Cake cake cake cake

A few months ago it was my birthday and my really wowza friends sent a whole entire cake to me at work. It was awesome, but also not awesome because I kind of started crying at my desk a liiiiiitle bit and, as previously discussed, crying on public transit isn't cool and it turns out crying at work isn't cool either. In fact, it's worse. I pulled myself together.

So anyways, great. I've got one more year of life, and now I also have a cake to myself which I promptly bring home in its sweet lil pink box. I have a piece of cake that night (carefully slicing around the "#HBDelaney" written in icing on the top) but then realize that while I have no qualms with slowly eating an entire cake by myself, maybe I shouldn't be such a selfish B and should probably bring the cake back to work the next day to share

Let the record show at this point, that while I am only one girl, the prospect of eating a whole cake by myself was not a matter of "if", but of "should". Should I eat a whole chocolate-coconut-buttercream-#HBDelaney cake? Probably not. Could I? Fucking yes.

The next morning, in my incredible foresight and planning, I set the cake in it's adorable box and matching paper bag (what is a cake without coordinating accessories?) and place it next to my bedroom door so there is no way I can forget said cake. On the way to my bus stop I make a crucial misstep that leads to the dramatic climax of this story — I go down into the MUNI Metro station to refill my Clipper card so that I don't ride the bus without paying and continue to be a very upstanding citizen. But also so that I don't get caught and get a $100 fine. 

I pay a stupid amount of money to purchase my pass for this godforsaken system of mass transit, dash out of the underground MUNI station back to my bus stop, catch the number 22 just in time, and settle in for my 45 minute ride with the unruly middle school youth of SF that I share my morning commute with. 

Approximately, T-minus 10 minutes until my arrival at work I make a grave discovery. The #HBDelaney cake is not with HBDelaney aka the birthday girl aka me. I know what you are thinking right now because I am thinking it too: FUCK.

At this point in time, I was also having a nice text chat with my pal New York Jason. There's no better way to pass 45 minutes on the bus than by slowly working your thumbs into an arthritic stupor by texting. Our conversation at the moment of Cake Crisis 2015 looked kind of like this:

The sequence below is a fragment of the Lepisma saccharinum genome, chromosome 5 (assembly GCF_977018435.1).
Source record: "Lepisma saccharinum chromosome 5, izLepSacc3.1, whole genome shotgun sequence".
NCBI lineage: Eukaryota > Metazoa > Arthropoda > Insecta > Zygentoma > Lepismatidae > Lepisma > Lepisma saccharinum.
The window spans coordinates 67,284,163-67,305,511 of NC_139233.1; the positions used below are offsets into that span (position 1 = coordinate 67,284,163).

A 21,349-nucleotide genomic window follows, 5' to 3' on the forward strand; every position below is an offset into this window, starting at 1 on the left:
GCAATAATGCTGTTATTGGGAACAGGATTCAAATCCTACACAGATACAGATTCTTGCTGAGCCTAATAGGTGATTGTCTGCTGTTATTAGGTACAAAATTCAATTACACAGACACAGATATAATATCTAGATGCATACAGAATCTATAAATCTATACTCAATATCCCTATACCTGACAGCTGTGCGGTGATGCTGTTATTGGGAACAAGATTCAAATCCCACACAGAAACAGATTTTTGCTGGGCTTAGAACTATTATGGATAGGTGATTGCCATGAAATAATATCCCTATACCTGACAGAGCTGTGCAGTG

Needless to say, I was shocked and also upset and also guilty for the following reasons:

a) I don't lose shit. I am great at keeping track of belongings and also it was a CAKE. In a BAG. With HANDLES FOR CARRYING WITH ME AT ALL TIMES.

b) I just lost a delicious cake. A cake that was once entirely mine and was no doubt going to continue being delicious while I ate it throughout the day. Any dessert opportunity lost should be mourned. 

c) My friends had just bought me a fancy cake and I had just wasted their effort and cold hard post-grad cash. Not cool. 

Immediately after confessing my cake sins, I moved into the immoral pleading stage where I tried to tell Jason this was a horrible secret and no one could know. If I wasn't going straight to cake hell for losing the damn thing, I was certainly going for trying to cover it up and taking accomplices with me. 

So I mope my way to work lamenting the loss of the cake in a hyperbolic way. I was going through the seven stages of grief and hoping acceptance would come soon. I had left the cake in that dank, sad MUNI station in my inane desire to buy a bus pass. I could just envision it sitting there near the turnstiles, slowly absorbing the urine scent of all MUNI stations, passerby side-eyeing it skeptically and wondering if such an innocent looking package could maybe contain a bomb.

Do you know how many times someone has ever asked to verify I paid my fare to ride the bus? Zero. Do you know how many times I have lost a cake because I was trying to abide by the law? Once. This was clearly public transit's fault.

I went through the day under a gray, cake-shaped cloud. To say I sulked would be an understatement. I arrived home. And then I sent Jason this text:

I was a horrible idiot. The cake was still in its pink bag in its matching box sitting next to my door. While the moral of the story may initially seems to be "Never pay to use the MUNI", further consideration leads me to believe it's really "When your friends give you a cake, keep it to yourself". I'd like to blame public transit, but really I'm going to blame generosity.

Next week, I'll tell you about the appointment I had with a brain doctor to see if I should be concerned that I falsified a very elaborate and convincing memory of leaving home with the cake. (Just kidding).